and pass a meaningful message, ie: “no results returned”.
getDepartments()
• This function will provide the full array of “department” objects using the resolve method of the
returned promise.
• If for some reason, the length of the array is 0 (no results returned), this function must invoke the reject method
and pass a meaningful message, ie: “no results returned”.
Step 5: Updating the code surrounding app.listen()
Before we start updating the routes in server.js to use our new data-service module, we must make a small
update to the code surrounding the app.listen() call at the bottom of the server.js file. This is where the
initialize() method from our data-service.js module comes into play.
Fundamentally, initialize() is responsible for reading the .json files from the “data” folder and parsing the
results to create the “global” (to the module) arrays, “employees” and “departments” that are used by the
other functions. However, it also returns a promise that will only resolve successfully once the files were read
correctly and the “employees” and “departments” arrays were correctly loaded with the data.
Similarly, the promise will reject if any error occurred during the process. Therefore, we must only call
app.listen() if our call to the initialize() method is successful, ie: .then(() => { //start the server }).
If the initialize() method invoked reject, then we should not start the server (since there will be no data to
fetch) and instead a meaningful error message should be sent to the console, ie: .catch(()=>{ /*output the
error to the console */})
Step 6: Updating the new routes to use data-service.js
Now that the data-service.js module is complete, we must update our new routes (ie: /employees, /managers
& /departments) to make calls to the service and fetch data to be returned to the client. Recall: Any response
sending JSON from the server must include the correct content-type header – see res.json([body]).
Since our data-service.js file exposes functions that are guaranteed to return a promise that (if resolved
successfully), will contain the requested data, we must make use of the .then() method when accessing the
data from within our routes.
For example, the /departments route must make a call to the getDepartments() method of the data-service.js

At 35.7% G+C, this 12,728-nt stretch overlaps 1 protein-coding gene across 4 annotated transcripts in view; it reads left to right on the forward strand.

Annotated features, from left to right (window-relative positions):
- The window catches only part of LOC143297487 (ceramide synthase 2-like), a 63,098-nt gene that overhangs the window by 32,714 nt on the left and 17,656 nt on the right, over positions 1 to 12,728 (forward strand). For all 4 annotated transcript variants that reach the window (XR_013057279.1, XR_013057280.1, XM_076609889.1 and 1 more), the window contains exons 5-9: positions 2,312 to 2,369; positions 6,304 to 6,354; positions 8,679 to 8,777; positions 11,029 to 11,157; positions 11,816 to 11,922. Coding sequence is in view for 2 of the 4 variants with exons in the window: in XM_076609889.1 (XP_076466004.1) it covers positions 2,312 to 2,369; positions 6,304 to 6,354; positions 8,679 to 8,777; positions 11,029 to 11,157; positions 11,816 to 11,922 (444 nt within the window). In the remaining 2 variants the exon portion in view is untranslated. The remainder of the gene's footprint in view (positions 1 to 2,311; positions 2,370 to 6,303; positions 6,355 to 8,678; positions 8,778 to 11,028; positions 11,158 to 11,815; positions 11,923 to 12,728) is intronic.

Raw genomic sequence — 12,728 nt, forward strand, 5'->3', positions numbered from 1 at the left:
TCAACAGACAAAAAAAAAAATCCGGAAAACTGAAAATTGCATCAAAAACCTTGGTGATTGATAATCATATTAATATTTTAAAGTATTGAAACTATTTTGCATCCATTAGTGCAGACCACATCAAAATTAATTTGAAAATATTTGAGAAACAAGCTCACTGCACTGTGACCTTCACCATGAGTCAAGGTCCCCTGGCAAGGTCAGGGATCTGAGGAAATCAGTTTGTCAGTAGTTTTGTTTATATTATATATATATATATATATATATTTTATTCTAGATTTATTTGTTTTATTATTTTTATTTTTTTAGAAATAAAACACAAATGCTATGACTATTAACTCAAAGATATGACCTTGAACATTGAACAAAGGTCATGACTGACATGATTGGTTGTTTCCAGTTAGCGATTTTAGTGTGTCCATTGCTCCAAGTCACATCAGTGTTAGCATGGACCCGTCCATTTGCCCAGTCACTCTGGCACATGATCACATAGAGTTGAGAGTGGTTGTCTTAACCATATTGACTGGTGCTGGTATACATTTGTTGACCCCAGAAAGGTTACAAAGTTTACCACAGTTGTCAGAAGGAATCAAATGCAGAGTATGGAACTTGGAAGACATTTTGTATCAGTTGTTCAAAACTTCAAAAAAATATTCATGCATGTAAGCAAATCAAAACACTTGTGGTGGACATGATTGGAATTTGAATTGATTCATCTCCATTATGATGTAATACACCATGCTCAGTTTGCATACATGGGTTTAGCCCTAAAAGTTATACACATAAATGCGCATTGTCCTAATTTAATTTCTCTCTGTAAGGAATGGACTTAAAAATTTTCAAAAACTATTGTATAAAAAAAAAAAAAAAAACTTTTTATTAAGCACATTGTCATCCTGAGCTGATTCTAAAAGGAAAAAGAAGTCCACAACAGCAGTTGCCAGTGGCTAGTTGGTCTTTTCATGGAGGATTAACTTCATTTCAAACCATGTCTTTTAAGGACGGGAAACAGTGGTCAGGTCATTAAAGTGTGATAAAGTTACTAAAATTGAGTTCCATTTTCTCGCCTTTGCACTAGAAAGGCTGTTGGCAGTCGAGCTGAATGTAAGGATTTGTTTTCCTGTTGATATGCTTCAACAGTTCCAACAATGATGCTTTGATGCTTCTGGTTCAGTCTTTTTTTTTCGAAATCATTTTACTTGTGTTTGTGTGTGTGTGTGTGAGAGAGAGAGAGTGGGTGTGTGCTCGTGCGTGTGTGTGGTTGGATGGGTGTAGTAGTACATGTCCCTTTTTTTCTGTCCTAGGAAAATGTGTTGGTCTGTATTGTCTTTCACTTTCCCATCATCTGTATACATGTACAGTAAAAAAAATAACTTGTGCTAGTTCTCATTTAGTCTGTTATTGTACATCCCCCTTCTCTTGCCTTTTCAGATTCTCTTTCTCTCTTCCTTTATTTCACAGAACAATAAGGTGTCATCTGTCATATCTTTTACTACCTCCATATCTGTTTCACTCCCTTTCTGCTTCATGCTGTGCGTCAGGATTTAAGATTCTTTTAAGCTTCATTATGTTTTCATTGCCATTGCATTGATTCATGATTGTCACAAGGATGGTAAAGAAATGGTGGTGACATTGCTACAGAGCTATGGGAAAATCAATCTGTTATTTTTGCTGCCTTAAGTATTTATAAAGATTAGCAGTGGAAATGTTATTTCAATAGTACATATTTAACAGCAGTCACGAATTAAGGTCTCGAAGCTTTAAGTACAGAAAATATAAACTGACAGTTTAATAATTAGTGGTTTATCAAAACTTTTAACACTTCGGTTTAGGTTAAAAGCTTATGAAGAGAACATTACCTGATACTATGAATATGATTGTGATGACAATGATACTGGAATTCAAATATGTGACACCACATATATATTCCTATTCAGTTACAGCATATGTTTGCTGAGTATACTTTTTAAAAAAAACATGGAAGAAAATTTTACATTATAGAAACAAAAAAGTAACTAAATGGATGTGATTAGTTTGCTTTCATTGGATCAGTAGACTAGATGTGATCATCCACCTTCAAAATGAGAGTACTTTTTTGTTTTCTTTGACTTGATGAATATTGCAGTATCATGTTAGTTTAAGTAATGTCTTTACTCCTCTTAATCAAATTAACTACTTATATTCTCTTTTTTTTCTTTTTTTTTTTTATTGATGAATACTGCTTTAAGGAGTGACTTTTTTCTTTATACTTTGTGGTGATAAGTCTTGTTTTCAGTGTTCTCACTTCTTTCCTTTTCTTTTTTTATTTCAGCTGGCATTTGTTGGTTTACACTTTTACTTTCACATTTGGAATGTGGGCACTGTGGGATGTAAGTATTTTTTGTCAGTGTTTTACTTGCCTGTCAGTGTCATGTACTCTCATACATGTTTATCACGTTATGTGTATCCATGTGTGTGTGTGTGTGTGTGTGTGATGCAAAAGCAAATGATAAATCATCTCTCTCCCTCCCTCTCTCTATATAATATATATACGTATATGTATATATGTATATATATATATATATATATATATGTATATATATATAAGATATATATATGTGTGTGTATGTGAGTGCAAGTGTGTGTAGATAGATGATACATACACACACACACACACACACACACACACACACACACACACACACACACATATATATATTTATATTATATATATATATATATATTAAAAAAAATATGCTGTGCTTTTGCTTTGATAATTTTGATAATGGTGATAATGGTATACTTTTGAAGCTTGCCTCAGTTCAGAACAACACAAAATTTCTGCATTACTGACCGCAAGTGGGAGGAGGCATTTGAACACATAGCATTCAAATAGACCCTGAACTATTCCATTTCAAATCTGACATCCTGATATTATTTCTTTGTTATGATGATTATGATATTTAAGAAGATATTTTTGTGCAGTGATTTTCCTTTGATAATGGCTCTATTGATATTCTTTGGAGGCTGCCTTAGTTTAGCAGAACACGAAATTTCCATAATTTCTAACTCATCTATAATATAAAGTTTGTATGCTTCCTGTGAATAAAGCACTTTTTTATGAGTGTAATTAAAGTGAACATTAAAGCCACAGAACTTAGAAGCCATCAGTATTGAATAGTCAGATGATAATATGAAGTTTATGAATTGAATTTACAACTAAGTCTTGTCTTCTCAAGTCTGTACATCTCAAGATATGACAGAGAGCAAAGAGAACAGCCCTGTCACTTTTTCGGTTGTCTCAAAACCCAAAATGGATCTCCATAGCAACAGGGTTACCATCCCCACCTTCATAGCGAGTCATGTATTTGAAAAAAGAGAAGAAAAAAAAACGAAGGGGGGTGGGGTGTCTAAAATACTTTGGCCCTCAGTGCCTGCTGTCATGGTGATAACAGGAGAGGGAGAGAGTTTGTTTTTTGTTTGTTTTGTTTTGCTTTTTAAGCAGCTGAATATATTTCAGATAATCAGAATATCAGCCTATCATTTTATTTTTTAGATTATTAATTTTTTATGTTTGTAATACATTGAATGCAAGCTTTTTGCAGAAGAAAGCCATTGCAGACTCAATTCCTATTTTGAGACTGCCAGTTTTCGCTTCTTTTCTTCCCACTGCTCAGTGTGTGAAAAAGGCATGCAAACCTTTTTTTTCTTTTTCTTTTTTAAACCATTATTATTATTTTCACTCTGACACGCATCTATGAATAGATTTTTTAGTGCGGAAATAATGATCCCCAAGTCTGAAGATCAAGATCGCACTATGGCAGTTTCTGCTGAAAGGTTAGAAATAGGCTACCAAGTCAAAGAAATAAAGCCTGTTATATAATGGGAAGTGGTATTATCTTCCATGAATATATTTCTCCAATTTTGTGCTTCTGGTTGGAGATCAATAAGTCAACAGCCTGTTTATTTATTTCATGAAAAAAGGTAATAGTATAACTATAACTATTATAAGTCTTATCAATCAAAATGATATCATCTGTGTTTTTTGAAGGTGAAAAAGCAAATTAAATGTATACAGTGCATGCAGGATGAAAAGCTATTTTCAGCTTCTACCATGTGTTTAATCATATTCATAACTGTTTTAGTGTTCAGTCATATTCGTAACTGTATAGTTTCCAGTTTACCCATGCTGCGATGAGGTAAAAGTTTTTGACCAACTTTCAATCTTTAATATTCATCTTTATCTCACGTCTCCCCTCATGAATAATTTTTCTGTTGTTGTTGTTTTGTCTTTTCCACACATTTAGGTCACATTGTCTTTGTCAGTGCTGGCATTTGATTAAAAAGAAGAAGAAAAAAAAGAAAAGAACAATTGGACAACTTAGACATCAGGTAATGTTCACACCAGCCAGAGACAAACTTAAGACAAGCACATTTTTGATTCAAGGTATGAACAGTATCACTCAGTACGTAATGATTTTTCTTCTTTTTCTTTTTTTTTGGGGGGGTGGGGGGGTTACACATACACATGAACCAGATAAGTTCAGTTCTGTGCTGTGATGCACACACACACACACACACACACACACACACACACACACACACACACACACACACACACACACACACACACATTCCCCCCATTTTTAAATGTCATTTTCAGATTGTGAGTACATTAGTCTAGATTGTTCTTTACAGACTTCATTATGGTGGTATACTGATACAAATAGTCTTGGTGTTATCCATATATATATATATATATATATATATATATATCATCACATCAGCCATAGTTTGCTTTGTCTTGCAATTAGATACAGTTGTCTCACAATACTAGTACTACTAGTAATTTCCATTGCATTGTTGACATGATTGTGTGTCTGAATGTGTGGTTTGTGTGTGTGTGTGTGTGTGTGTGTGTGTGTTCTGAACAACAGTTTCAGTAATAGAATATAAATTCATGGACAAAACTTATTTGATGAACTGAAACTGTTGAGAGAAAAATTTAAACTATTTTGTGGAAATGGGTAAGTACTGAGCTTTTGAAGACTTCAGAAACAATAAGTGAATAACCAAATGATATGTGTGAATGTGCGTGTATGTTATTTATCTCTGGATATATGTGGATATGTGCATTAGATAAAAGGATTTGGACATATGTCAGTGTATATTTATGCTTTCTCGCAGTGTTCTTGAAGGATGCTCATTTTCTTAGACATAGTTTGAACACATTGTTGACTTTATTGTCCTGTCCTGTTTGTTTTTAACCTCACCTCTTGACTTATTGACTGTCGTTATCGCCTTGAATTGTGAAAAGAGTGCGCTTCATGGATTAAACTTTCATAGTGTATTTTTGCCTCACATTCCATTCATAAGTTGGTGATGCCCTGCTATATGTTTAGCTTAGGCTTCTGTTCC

module to fetch the correct data. If getDepartments() was successful, we can use .then((data) => { /*return
JSON data*/ }) to access the data from the function and send the response back to the client.
If any of the methods were unsuccessful however, the .then() method will not be called – the catch() method
will be called instead. If this is the case, the server must return a simple JSON object with 1 property:
“message” containing the message supplied in the .catch() method, ie: .catch((err) => { /* return err message
in the JSON format: {message: err}*/ }).
By only calling res.json() from within .then() or .catch() we can ensure that the data will be in place (no matter
how long it took to retrieve) before the server sends anything back to the client.
Step 7: Pusing to Heroku
• Once you are satisfied with your application, deploy it to Heroku:
o Ensure that you have checked in your latest code using git (from within Visual Studio Code)
o Open the integrated terminal in Visual Studio Code
o Log in to your Heroku account using the command heroku login
o Create a new app on Heroku using the command heroku create
o Push your code to Heroku using the command git push heroku master
• IMPORTANT NOTE: Since we are using an “unverified” free account on Heroku, we are limited to only 5 apps, so
if you have been experimenting on Heroku and have created 5 apps already, you must delete one (or verify your
account with a credit card). Once you have received a grade for Assignment 1, it is safe to delete this app (login
to the Heroku website, click on your app and then click the Delete app… button under “Settings”).
Testing: Sample Solution
To see a completed version of this app running, visit: https://sleepy-mesa-28798.herokuapp.com
Assignment Submission:
• Before you submit, consider updating site.css to provide additional style to the pages in your app. Black, White
and Gray is boring, so why not add some cool colors and fonts (maybe something from
Google Fonts)? This is your app for the semester, you should personalize it!
• Compress (.zip) your web322-app folder and submit the .zip file to My.Seneca under
Assignments -> Assignment 2
Important Note:
• NO LATE SUBMISSIONS for assignments. Late assignment submissions will not be accepted and will receive a
grade of zero (0).
• After the end (11:59PM) of the due date, the assignment submission link on My.Seneca will no longer be
available.
• Submitted assignments must run locally, ie: start up errors causing the assignment/app to fail on startup will
result in a grade of zero (0) for the assignment.
• Paste your Webapp’s Heroku URL in the Comments Section of the submissions page. Failure to do so will attract
a -1.0 penalty.

Reviews

There are no reviews yet.

Be the first to review “Assignment 2 Web app that uses multiple routes”

Your email address will not be published. Required fields are marked *

Scroll to Top